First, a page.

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FINAL TUE DEC 21 8a OS407
study guide : txt

MON NOV 29
microprocessor report : pdf
pentium history html

MON NOV 22
assignment 11: performance lab
handout pdf
files tar
due Fri Dec 10

WED NOV 15
assignment 10: cache memory exercises pdf
due Wed Nov 22

MON NOV 8
assignment 9: archlab part C
due Mon Nov 15

FRI OCT 22 MIDTERM
• study notes txt

FRI OCT 15
assignment 8: archlab parts A and B
due Wed Oct 27
    tar
    sum.ys starter file
    pdf handout

FRI OCT 1
assignment 6: x86 ISA html due Oct 8
assignment 7: bomblab pdf due Oct 15
  readme txt
  gdb notes pdf

FRI SEP 24
assignment 5: HC11 memory lab pdf files zip
• schematic hints pdf
• appendix b pdf
• cypress 6264 pdf
due Oct 1

MON SEP 20
assignment 4: conversions, branching, the stack pdf
due Sep 24

FRI SEP 17
assignment 3: HC11 beep lab pdf files zip
due Sep 24

FRI SEP 10
assignment 2: HC11 boot lab pdf files zip
due Sep 17
• hardware pic jpg
• java setup html
• as6811 assembler as6811.exe docs
• intro to 6811 pdf
• m68hc11e manual pdf
• uml305dev manual pdf
• uml305dev checkout pdf

WED SEP 8
assignment 1: historic computer html due Sep 10

resources ikonboard software data links

91.305 Assignment 6:
The x86 Instruction Set and C-Language Compilation

 

Reading and Practice Problems

Read the following from Bryant and O’Hallaron, Chapter 3. Do the practice problems as indicated for each section.

  • Introduction (pp. 124–125)
  • 3.1, Historical Perspective (pp. 125–128).
  • 3.2, Program Encodings (pp. 128–134).
  • 3.3, Data Formats (pp. 135).
  • 3.4, Accessing Information (pp. 136–143); Practice Problems 3.1 and 3.2.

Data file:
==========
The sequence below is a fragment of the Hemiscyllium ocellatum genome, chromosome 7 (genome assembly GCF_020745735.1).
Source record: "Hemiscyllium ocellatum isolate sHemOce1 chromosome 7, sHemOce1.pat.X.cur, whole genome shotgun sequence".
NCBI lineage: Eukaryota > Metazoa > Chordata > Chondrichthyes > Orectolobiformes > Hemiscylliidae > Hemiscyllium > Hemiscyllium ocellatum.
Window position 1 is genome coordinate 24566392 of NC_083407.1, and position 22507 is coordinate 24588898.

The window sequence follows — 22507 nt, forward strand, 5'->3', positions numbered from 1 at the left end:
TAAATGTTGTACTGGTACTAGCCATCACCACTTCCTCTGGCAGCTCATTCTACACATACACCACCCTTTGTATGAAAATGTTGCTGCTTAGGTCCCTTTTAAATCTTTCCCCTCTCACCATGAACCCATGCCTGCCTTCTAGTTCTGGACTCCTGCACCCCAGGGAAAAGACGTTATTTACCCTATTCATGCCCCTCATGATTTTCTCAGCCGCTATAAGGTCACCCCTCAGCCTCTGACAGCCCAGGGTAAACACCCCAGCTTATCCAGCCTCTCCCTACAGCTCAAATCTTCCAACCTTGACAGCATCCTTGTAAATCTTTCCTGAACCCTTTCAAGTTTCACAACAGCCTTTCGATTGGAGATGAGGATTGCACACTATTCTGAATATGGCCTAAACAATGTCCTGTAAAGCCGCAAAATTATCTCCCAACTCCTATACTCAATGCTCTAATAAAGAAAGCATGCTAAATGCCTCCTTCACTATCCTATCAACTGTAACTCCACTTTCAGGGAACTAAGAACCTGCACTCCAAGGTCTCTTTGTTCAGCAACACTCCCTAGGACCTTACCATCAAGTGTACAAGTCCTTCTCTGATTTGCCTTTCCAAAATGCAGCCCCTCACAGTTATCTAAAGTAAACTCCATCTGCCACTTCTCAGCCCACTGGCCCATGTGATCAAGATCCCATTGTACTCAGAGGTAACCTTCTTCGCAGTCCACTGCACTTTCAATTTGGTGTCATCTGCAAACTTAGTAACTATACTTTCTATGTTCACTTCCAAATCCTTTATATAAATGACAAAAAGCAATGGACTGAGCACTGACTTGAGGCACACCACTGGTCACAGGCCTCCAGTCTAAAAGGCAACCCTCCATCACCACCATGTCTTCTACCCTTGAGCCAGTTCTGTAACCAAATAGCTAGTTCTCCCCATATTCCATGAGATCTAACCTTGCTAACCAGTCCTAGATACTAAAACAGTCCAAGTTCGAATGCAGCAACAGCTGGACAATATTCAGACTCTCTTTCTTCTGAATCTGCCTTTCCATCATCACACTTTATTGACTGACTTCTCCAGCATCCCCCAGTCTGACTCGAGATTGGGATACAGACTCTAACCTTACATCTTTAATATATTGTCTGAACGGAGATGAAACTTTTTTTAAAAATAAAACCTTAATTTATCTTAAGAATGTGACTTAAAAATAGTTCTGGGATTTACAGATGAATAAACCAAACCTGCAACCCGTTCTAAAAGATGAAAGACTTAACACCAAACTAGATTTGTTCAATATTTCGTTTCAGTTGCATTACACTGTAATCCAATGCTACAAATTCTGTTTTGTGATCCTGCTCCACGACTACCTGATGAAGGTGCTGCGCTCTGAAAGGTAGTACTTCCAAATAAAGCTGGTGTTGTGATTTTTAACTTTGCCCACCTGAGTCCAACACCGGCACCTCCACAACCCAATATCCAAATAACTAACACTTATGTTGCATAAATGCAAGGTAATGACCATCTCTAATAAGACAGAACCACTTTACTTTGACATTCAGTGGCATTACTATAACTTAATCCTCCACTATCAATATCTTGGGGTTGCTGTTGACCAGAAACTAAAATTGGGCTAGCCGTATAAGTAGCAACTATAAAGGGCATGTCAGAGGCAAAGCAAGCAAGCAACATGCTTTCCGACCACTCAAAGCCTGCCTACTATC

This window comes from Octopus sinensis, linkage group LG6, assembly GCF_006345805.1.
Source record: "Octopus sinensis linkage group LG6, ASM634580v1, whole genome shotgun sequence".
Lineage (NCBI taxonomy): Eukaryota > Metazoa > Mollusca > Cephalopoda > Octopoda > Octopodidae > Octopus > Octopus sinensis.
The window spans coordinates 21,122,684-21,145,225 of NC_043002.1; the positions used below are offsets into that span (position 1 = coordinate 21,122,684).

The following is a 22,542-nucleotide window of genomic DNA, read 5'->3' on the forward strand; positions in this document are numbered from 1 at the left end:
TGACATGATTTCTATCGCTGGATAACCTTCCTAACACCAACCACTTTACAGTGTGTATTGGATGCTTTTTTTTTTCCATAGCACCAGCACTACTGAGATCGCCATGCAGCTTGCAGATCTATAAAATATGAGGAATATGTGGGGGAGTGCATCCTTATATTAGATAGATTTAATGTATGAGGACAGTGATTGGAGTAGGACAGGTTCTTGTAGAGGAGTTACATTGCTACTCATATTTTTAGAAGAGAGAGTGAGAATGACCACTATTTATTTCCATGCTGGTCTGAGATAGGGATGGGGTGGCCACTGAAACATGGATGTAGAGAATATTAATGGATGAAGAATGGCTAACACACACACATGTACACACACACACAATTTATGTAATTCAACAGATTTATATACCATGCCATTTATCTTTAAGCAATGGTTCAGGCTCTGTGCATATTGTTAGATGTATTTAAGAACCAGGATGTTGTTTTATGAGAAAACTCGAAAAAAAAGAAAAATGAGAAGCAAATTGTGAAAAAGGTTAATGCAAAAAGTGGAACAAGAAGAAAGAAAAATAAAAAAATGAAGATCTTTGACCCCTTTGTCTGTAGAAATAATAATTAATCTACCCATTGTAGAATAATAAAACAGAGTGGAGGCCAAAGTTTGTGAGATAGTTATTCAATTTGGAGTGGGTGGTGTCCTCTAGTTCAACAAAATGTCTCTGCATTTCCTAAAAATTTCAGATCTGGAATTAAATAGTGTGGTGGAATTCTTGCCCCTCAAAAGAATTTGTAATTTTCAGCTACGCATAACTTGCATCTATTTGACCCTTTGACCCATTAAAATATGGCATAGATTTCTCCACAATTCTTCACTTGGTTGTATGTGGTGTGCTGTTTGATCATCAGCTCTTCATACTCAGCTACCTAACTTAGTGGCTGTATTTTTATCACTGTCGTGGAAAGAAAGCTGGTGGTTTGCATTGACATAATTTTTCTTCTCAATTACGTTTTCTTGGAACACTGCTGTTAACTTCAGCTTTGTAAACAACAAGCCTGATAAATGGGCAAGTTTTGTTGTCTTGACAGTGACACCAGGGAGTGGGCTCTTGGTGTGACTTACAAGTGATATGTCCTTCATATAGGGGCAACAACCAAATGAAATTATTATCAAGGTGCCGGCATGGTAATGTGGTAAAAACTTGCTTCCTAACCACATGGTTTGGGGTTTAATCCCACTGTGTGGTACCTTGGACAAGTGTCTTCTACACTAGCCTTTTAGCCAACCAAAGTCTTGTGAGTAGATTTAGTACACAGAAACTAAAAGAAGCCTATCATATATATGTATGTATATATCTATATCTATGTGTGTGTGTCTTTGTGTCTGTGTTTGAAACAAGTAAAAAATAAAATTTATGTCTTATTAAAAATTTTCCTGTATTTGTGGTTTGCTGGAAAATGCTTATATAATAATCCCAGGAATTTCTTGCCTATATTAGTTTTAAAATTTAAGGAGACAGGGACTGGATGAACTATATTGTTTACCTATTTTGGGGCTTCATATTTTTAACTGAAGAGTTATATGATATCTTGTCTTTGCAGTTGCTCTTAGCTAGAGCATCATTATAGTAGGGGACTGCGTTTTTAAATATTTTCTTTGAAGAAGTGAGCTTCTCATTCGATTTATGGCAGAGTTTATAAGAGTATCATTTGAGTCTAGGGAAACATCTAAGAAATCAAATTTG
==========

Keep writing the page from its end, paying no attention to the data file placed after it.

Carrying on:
• 3.5, Arithmetic and Logical Operations (pp. 143–148); Practice Problem 3.6.
  • 3.6, Control (pp. 148–170); Practice Problem 3.12.

Since answers are given in the book, the practice problems are done on the honor system. Basically, you should make an effort to solve them, and then use the solutions as necessary to confirm your understanding.

Some of the practice problems (e.g., 3.2) suggest that you actually sit down in front of a Linux machine, type in some C code, compile it (using the -S switch, which generates the assembly), and examine the result.

I highly recommend that you actually do this. It's a lot more interesting when you can see the gcc compiler at work. If you don't have an x86-based Linux machine of your own, log into one of the department’s machines (e.g., mercury) to do this.

To Turn In

Please turn in written solutions (prepared individually) for the following homework problems (starting on page 231 of the text).

It’s perfectly acceptable (or should I say, encouraged!) to type in C code and compile it (with -S) to help figure out the answers!

  • 3.31
  • 3.32
  • 3.33

Last modified: Thursday, 30-Sep-2004 19:54:08 EDT by fr...@...uml.edu